We anchored successfully and left in our dinghy for the two mile trip to the reef for snorkeling. Not 400 yards from our boat, we saw a trawler underway which looked like our Punta Gorda friends' boat, Peacock. Sure enough it was them and we intercepted them to say hi. We both drifted within earshot of each other for a few minutes, wished them well on their passage home, then carried on.
We were traveling with the seas so it was a fairly quick and comfortable ride. We did not find the mooring balls there, but I suspect we did not go quite far enough around to the east. We had to anchor the dinghy in a sandy spot in about 20 feet of depth. That was a challenge with the small anchor we had; something to remedy for next time.
It might be a very nice reef if you find the right places, but it was just OK in our opinion. There were, however, some fish species we don't recall seeing before, so that is always exciting. We didn't stay that long as Diane was not feeling great from all the motion in the dinghy and in the water. Going back against the wind and seas was long, wet, and uncomfortable, but we made it back fine.
After Diane served a nice lunch of BLTs, we set sail to the SE for Great Guana Harbour. It appears to be more protected for tonight than other choices over there. We arrived after a quick beam reach, furled the headsail, and motored into the small harbor. We saw at least four open mooring buoys (there is not much room to anchor here) and took the one tucked behind the marina docks. Right now we are gaining some extra protection from the boats there stopping the waves that are rolling in and it is really not bad at all.
We were glad to have arrived when we did because there was quite a show with many boats coming in later and vying for the few mooring buoys available. We are closer to some neighbor boats than we like, but no one looks in danger of colliding, so that's the important thing. Our friends on Antic were planning to come here next, but they were also considering taking an opportunity to sail in company with Our Whim directly from the Abacos to the Chesapeake Bay. It would be a four day sail, but get them close to their intended destination so much quicker than traveling up the Intracoastal Waterway (ICW) from a Florida landfall. We'll see.
We both did out boat chores after settling in, then took brief naps. Around 1700, I suggested we should get some exercise and walk around the settlement. When we finally got into the dinghy, a very cool wind blew (a drop of at least 30 degrees F) and we could see that a rain storm was threatening. Rather than get caught in it, we headed straight for the famous Nippers beach bar on the Atlantic side of the narrow cay where we thought assured to be safe from the heavy rain.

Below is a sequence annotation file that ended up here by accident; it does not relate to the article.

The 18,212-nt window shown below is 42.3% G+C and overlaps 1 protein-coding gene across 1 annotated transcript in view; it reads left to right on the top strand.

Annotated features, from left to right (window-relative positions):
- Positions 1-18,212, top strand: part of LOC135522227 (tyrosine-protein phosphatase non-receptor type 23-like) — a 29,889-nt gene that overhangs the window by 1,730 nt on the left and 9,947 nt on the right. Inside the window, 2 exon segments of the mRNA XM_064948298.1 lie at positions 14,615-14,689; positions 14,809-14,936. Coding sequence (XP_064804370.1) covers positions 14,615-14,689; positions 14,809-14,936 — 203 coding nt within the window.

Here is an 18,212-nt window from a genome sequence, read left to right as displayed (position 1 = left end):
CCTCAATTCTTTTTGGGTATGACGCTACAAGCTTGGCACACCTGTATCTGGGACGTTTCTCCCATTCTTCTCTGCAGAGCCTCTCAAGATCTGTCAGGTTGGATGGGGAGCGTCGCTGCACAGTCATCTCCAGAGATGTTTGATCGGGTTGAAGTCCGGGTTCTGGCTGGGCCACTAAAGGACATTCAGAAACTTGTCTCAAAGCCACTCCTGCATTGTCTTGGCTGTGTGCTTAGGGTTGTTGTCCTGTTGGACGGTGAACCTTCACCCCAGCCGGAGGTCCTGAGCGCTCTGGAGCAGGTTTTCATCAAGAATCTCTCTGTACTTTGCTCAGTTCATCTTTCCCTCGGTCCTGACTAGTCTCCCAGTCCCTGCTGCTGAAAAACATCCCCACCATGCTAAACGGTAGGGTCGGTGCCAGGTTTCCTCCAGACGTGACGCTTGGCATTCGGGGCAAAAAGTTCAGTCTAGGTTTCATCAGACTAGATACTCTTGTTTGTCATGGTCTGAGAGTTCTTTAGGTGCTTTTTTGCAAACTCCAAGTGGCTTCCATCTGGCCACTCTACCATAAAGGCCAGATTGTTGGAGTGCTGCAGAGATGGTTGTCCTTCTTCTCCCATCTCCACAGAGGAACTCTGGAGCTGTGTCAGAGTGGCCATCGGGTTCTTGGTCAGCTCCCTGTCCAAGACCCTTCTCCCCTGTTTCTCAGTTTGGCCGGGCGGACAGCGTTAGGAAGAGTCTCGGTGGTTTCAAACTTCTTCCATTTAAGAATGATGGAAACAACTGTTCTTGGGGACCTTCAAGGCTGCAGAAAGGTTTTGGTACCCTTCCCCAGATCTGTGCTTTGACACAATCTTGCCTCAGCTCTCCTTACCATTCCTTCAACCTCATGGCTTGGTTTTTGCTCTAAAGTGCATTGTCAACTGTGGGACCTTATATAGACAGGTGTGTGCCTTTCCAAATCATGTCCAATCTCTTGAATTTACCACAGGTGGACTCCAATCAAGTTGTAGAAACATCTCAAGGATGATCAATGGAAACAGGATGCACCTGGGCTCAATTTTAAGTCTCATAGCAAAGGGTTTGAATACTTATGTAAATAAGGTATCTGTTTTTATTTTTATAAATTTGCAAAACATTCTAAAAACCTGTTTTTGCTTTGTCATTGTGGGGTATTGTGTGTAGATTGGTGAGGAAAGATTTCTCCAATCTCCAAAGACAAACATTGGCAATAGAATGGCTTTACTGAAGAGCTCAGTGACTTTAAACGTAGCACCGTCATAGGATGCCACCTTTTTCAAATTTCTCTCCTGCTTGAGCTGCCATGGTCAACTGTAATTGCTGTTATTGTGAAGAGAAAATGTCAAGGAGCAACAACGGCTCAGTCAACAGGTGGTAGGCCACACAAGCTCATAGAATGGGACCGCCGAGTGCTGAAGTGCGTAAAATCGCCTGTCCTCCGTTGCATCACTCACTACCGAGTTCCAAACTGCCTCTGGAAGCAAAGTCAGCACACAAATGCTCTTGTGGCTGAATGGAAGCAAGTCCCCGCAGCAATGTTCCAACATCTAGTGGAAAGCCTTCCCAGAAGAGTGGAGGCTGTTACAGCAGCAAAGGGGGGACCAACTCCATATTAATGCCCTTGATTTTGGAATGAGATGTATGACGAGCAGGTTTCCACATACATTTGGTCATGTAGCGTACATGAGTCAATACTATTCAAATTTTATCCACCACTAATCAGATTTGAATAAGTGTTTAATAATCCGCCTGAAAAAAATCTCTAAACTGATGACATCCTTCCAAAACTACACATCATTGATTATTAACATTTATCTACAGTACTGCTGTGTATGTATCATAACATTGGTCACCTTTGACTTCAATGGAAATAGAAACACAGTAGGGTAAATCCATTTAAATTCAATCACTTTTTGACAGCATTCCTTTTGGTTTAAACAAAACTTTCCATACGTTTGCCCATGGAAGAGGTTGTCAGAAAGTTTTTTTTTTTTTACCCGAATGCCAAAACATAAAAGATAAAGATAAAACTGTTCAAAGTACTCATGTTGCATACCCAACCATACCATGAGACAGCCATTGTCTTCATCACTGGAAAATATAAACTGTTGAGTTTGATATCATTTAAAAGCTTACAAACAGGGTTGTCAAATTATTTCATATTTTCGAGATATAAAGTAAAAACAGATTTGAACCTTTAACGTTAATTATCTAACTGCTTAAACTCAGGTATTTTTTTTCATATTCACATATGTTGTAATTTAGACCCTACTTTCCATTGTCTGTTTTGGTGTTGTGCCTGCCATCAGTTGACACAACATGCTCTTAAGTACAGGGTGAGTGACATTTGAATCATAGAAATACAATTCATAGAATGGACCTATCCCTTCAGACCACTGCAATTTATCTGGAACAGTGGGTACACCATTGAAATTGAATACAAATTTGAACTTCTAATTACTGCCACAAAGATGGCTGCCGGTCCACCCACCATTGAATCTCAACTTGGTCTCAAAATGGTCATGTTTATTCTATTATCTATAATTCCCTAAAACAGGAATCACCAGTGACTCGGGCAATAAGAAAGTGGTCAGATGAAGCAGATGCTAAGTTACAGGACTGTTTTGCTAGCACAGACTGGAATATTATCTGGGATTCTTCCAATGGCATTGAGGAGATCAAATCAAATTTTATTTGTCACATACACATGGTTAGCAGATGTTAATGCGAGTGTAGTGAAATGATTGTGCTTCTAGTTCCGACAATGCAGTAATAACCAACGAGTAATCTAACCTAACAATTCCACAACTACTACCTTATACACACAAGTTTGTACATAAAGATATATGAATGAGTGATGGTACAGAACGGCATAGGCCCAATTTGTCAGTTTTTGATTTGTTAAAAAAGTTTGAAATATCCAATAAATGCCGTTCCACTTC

We were the only people there except for the bartender and one other couple. He was quite inebriated and overly friendly, while she seemed much more in control but very much in a party mood. I must admit it was an extremely interesting two hours, but I can't describe any details of what transpired in this blog. Suffice to say that he was intent on bringing attention to his lady's ample physical attributes and she was only half resisting. If you wish to know more, you will have to catch me in person or on the telephone.
The rain and wind were intense for a while, and we hoped our mooring was secure. The entire Bahamas need rain badly, so that part was welcome. Shortly after the "entertainment" left to stagger home, the bartender told us the drunk man was a doctor in Florida and that they get over to the Bahamas at least a half dozen times a year for about two to three weeks. The rain ceased and we walked back to the dinghy and got back to Diva Di. We had closed all the hatches securely this time and were rewarded with a dry interior when we returned.
It was already after 1900, so we warmed up the leftovers from last night and had a really tasty meal. Someone in the anchorage blew a conch horn before the actual time of sunset (can't see the sun for all the clouds and drizzle right now, so I'll have to cut them some slack). Diane considered that a challenge to my conch horn skills and she dared me to sound the horn, too, which I did.
The early evening was punctuated with a few sprinkles which necessitate closing the hatches again. Fortunately, the air temperature and humidity had dropped enough to make it very comfortable.
Day 75: Sun 25 May 08
Lat: N 26° 40' Lon: W 077° 07'
The air temperature continued dropping and the breeze was enough to make it almost chilly below, a welcome feeling. Sometime during the night, the front passed and the wind shifted from the NE. We are now well protected from it all in our harbor.
It wasn't very long before a man from Dive Guana came around to collect the mooring fees - $15 a night. As Diane said, how did we know he was really from the company that manages the mooring field? I guess anyone could have a Diva Guana T-shirt.
We connected with Antic and Our Whim over the VHF radio to find out they were headed here to be in time for the pig roast at Nippers this afternoon. They will have to anchor about a half mile to the north because their boats require too much depth for the shallow harbor we are in. I'll say it again: I am so glad we bought a shoal draft boat; so far the advantages have outweighed the disadvantages immensely.
After some routine boat chores, we left in the dinghy with snorkel gear, reading material, a change of clothing, our camera, and my wallet. The plan was to snorkel the reef off the beach, read and relax, then partake of the Sunday pig roast at Nipper's. When we got there at 1130, it looked like all the good tables in the shade would be taken early, and the water looked too rough to snorkel effectively, so we went right into the party phase of the agenda.